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Local News

  • State investing $2 million to fix Indiana 66 slide

    Concrete piers, retaining wall planned near Troy; lane restrictions could begin this week

    TROY - The Indiana Department of Transportation will invest more than $2 million in an effort to mend a section of Indiana 66 just east of Troy that has slid, cracked and buckled for years.

  • DNR officer asks people to leave fawns alone

    PERRY COUNTY - Indiana Conservation Officer Joe Lackey, on the way to a call about a supposedly abandoned fawn Thursday, asked that Perry Countians not touch or otherwise bother young deer or other wildlife babies they may come across this spring and summer. In the vast majority of cases, the mother deer hasn't abandoned its baby, but is nearby, Lackey said.

    Handling the fawn makes it more likely the mother will leave the area or refuse to allow the fawn to nurse due to the scent of humans.

  • City council will hear Tell Street rezoning request

    TELL CITY - A Ferdinand development company plans to present its ideas for land along Tell Street in Tell City to the city council this evening.

    Progress Investment Co. is seeking to rezone land along Tell Street just east of the Tell City-Perry County Public Library and will ask the city to vacate unplatted streets in the area.

    This evening's meeting begins at 7 p.m.

  • New county maps available

    TELL CITY - New county maps now available for $4 offer more than the names of county roads, but locations of cemeteries, schools, churches, lakes, streams and creeks and some attractions, such as wineries.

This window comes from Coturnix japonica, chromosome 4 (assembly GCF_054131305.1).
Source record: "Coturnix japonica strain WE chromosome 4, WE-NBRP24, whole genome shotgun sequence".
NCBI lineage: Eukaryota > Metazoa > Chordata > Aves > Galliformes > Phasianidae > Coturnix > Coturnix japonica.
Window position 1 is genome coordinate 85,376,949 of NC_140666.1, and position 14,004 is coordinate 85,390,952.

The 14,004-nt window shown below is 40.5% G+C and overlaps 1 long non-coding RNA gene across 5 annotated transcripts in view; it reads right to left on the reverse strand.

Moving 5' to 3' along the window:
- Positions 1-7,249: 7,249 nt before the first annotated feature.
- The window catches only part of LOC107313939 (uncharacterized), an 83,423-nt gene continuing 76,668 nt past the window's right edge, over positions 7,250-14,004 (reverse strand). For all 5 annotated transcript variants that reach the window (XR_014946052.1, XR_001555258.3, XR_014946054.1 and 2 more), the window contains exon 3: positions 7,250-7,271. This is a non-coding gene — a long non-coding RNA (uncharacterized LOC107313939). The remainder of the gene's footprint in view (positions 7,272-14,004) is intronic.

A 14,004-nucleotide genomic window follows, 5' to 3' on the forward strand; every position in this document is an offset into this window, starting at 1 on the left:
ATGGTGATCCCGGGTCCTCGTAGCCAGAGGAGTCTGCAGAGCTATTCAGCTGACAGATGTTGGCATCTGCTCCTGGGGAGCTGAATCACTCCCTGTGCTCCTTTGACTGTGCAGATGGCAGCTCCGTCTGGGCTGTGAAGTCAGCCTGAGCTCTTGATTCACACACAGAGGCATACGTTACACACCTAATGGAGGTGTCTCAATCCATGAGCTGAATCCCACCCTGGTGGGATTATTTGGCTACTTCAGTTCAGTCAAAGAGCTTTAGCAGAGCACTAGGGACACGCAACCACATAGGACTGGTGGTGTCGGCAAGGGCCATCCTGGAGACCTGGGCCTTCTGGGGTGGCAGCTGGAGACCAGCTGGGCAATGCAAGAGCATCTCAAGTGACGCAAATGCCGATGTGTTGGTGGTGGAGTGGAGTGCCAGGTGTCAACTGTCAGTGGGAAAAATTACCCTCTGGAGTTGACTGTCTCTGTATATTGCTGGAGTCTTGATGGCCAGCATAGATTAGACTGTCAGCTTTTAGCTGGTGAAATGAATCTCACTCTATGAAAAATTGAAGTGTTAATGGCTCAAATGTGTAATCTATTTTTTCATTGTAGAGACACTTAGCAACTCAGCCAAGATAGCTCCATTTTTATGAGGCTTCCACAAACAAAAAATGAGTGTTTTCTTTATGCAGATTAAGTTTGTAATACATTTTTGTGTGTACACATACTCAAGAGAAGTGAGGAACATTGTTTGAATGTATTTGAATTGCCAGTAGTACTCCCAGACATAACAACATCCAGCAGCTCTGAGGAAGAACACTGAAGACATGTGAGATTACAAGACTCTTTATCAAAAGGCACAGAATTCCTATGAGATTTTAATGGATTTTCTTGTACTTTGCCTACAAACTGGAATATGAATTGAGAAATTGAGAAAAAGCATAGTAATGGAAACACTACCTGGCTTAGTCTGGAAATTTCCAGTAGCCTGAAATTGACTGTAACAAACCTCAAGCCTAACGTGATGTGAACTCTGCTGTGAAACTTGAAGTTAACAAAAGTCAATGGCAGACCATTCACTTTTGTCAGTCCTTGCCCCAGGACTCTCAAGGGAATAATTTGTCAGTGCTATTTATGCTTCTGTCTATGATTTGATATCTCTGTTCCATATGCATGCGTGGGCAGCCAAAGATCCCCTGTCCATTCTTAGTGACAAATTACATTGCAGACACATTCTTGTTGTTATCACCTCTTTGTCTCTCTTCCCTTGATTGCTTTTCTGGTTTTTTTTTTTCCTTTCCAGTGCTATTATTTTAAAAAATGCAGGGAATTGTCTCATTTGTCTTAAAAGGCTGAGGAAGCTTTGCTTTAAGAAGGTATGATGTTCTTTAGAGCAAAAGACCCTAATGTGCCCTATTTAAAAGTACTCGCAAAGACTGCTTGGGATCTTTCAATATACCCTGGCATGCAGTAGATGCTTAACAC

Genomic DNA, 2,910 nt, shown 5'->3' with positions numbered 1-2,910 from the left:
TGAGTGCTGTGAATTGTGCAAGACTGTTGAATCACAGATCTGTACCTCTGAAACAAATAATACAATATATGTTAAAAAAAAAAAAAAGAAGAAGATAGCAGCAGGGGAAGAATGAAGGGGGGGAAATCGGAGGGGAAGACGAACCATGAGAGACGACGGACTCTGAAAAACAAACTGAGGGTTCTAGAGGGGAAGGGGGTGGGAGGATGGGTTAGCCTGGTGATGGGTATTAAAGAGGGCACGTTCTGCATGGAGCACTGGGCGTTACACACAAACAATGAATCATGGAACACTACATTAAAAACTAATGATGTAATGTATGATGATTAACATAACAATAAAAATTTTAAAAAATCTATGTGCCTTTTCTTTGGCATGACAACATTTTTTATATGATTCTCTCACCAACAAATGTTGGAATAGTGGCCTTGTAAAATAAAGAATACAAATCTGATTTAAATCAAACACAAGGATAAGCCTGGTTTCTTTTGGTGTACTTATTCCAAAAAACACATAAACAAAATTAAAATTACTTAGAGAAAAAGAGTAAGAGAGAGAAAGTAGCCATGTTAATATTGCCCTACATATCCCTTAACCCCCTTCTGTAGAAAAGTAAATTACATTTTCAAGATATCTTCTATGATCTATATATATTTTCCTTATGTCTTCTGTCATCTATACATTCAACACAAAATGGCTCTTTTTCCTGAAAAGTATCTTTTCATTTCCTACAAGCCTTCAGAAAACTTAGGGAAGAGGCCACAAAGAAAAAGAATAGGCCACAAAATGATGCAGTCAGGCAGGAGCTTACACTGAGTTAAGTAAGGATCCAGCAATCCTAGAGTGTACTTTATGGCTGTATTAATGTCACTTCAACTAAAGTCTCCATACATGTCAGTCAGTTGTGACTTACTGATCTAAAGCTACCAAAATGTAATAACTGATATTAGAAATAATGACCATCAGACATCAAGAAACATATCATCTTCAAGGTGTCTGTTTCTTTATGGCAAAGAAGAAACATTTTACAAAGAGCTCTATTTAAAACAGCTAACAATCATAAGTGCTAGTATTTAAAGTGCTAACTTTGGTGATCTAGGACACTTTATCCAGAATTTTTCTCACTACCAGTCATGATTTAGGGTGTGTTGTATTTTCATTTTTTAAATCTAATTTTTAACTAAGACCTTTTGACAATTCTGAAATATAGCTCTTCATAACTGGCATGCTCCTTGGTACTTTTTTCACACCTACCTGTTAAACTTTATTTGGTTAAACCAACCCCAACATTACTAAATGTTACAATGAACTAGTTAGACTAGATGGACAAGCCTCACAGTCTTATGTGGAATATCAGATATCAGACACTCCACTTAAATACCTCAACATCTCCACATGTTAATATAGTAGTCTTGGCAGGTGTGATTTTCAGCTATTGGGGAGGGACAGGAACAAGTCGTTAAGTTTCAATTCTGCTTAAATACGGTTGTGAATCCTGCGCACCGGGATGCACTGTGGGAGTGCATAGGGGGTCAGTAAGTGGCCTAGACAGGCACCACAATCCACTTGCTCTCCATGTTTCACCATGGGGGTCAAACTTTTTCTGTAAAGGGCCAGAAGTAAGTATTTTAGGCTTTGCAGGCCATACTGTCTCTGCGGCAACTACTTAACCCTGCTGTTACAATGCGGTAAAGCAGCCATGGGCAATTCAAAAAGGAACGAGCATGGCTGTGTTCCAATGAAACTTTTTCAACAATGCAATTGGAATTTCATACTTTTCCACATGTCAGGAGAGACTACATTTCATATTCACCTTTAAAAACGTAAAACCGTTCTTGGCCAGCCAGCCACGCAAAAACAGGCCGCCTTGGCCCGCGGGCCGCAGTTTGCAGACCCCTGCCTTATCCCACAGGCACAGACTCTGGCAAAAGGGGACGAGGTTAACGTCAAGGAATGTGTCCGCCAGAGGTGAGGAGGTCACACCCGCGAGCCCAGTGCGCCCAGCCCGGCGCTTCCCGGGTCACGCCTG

The backs of the maps include street maps for Tell City, Cannelton, Troy, St. Croix, Bristow, Siberia, Leopold and Rome.

    County Auditor Connie Berger said the maps can be purchased in her office from 8 a.m. to 4 p.m. Monday through Friday and were prepared under a contract the county entered with WTH Engineering Inc. of Huntingburg.

  • Testing on hold for 'wolf-dog'

    PERRY COUNTY - The testing of an animal with wolf-like characteristics to determine its makeup had not been done as of Thursday afternoon.

  • Planting time
  • Tell City seniors thank families for support, honor former teacher

    TELL CITY - Flashing lights, cheers and a crowd of family and friends welcomed Tell City High School seniors as they closed one phase of their life and opened another.

    The 114 graduates were led into Bryan Taylor Sports Arena Friday by administration, faculty and staff to the tune of "Pomp and Circumstance" played by the Tell City High School band, followed by band Director Barry Reasoner singing the "Star-Spangled Banner."

  • Newly minted Perry Central grads grateful for help on life's highway

    LEOPOLD - With their sought-after high-school diplomas literally within sight, representatives of Perry Central's Class of 2008 tipped their mortarboards Sunday in thanks to parents, teachers and others who helped them reach a major milestone in life's journey. Even the school's cooks received a compliment.

    Five co-valedictorians spoke during the 2 p.m. ceremony in the high-school gymnasium and while each senior had an assigned topic, all touched on the appreciation the 77 seniors felt on graduation day.

  • Linne expects new job to be temporary

    Veteran clerk-treasurer filling duties for now

    TROY - Betty Linne is back in a familiar job, although she hopes to pass on the title and its duties in just a few months.

    The Troy Town Council voted Tuesday to name her the community's clerk-treasurer, filling the vacancy created by the resignation this month of Vicki Tuggle. Linne held the position for 18 years and has remained a deputy clerk for Troy in addition to her duties working in the town's utility office.

  • County asked to foot bills for hurt animals

    TELL CITY - The president of the Humane Society of Perry County, in continuing his effort to get the county to take more responsibility for injured animals, told other animal-welfare workers May 21 he thinks money can be found for that purpose.

    As The News reported May 8, Humane Society President Jim Carter appeared before the county commissioners to urge them to begin helping his organization foot the bills for dogs and cats injured on the county's roads.